Edge Magazine has stirred up some controversy with their recent ruling on their award for "Most Innovative" this year. Bungie's Halo 3 took the award beating out Portal, Wii Fit, and Grand Theft Auto IV. A quote from the official edge page:
This yearâ€™s Edge Award For Interactive Innovation was a closely fought affair, Bungie proving victorious in a shortlist that also included Grand Theft Auto IV, Portal, Rock Band, Super Mario Galaxy and Wii Fit.
Ultimately it is the integration and coherence of Halo 3â€™s online content that makes the game stand apart. From its Theater mode to Forge, and the way a party playing through Live can seamlessly manoeuvre between them, here is an experience that demonstrates an unparalleled understanding of the potential for console online play. Outside of the game, Bungie.net has been engineered to become a remarkable resource for Halo 3 stats and communities, providing life for the game even when your Xbox 360 is switched off. Halo 3, just as Halo 2 did before it, presents a roadmap for the way online will be integrated in videogames in the coming years.
But for some, like the readers of Edge magazine and another videogame blog site that starts with a K, they feel the award is unjust and that the award belongs to Portal.
Now let us think about this for a second. Halo 3 does have a fairly robust online mode, and Theater mode and Forge are cool editions for games. Theater Mode removes the old way of sharing videos with friends over a shitty quality youtube video, and Forge lets you mess around with levels in real time while people play. But the stat-tracking is nothing new, Counter Strike: Source servers (with the proper mod installed) have had detailed stat tracking for years. But Forge is limited to pre-built levels and unlike the PC community (I know, blah blah blah I'm not trying to start a PC vs Console war, here) cannot have truly custom content. Video sharing is nice too, and Theater mode streamlines the process, but Youtube has been around for quite some time and videos of games have been showing up there for a while too. So in the end, is it really award winningly innovative?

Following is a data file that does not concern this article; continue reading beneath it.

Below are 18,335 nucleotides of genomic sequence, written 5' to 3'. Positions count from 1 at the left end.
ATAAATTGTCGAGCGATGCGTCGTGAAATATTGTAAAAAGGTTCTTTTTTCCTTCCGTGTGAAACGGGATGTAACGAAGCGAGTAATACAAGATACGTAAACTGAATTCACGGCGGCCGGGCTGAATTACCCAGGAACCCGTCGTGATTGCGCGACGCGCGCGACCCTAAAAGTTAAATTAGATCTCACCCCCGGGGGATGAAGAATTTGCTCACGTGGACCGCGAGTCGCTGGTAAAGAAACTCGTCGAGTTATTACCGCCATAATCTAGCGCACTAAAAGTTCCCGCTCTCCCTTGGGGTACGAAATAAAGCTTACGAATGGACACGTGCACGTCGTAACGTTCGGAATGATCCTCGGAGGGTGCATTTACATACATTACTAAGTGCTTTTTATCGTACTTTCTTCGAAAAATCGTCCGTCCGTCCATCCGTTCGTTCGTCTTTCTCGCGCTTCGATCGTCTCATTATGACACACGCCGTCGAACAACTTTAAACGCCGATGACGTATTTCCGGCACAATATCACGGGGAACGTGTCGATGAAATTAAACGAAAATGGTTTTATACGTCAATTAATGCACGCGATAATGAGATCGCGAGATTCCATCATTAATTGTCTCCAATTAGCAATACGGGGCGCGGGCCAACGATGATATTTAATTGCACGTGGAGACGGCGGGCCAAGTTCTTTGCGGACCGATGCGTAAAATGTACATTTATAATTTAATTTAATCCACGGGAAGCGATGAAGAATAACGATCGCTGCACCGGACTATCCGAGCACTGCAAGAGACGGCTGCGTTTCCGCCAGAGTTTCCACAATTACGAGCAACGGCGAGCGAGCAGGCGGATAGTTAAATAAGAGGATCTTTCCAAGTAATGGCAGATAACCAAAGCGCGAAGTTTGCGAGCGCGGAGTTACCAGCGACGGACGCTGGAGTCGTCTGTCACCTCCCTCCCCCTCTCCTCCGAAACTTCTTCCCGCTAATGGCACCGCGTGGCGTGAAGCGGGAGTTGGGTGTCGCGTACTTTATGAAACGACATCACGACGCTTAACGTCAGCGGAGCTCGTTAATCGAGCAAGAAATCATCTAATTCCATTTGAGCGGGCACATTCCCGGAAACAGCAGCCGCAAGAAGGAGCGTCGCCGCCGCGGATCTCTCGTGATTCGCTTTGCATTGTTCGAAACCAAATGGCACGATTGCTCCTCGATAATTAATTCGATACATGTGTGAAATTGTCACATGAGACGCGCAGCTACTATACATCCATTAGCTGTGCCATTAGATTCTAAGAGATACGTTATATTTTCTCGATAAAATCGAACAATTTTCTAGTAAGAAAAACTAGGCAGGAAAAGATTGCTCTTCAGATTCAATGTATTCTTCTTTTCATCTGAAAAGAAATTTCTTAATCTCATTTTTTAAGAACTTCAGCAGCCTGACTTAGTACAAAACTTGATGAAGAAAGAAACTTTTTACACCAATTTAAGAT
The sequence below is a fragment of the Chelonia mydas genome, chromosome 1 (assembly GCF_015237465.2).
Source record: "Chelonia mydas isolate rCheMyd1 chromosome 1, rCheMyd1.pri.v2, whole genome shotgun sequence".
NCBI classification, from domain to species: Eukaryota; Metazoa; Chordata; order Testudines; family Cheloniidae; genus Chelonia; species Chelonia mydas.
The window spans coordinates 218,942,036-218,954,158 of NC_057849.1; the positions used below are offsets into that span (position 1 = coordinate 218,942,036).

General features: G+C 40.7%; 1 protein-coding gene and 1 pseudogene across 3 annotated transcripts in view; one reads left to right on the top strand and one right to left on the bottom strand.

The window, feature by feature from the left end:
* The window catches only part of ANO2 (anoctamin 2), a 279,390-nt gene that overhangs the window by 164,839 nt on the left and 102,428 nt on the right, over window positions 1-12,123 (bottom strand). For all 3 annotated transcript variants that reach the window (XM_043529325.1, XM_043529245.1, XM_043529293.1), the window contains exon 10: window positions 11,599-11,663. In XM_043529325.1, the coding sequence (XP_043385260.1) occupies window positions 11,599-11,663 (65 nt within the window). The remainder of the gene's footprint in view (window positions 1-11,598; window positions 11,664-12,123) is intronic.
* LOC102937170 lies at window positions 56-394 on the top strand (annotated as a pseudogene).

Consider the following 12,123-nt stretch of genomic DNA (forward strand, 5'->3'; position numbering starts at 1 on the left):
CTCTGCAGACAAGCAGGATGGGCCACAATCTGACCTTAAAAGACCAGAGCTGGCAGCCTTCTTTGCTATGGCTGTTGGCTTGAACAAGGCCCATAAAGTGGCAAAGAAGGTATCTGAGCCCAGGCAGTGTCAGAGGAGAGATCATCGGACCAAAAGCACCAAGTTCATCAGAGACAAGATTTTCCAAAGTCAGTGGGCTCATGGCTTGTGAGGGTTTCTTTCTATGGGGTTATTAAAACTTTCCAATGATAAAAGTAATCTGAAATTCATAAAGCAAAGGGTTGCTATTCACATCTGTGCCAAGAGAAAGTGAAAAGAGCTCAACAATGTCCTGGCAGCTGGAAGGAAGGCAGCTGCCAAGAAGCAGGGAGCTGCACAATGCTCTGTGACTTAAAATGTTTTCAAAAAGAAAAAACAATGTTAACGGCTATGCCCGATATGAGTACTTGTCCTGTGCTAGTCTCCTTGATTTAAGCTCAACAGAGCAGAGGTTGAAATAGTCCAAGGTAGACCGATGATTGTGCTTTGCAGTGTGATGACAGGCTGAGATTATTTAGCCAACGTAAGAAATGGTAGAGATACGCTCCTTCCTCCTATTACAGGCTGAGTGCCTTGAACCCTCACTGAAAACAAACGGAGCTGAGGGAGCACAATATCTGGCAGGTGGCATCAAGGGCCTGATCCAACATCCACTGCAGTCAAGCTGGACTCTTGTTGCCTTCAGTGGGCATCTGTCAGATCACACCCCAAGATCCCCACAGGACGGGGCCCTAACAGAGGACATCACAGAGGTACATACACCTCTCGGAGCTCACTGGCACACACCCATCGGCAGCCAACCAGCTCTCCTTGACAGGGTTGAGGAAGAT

But what about the other games? Portal took puzzle solving and put it into a first person view. While you could argue it is original, the game is a spiritual sequel to a game made by basically the same people, Narbacular Drop. It was still a hell of a lot of fun, with a devilishly funny antagonist and the overplayed end theme song.
GTA IV was a huge upgrade to the formula established by GTA III, but that was about it. Online play in the large multi-island world is fun and with the sandbox online mode you and your friends can make up your own original game ideas, and that is the one thing it did innovate on. And who can hate on BEEG AMERICAN TEETEES?
Wii Fit... Well, at least it isn't a Richard Simmons licensed product.
All in all, It does feel kind of like a close shave when it comes to the Innovation factor for these games. But who, in your opinion, takes the award? More importantly, what do you define as gaming innovation?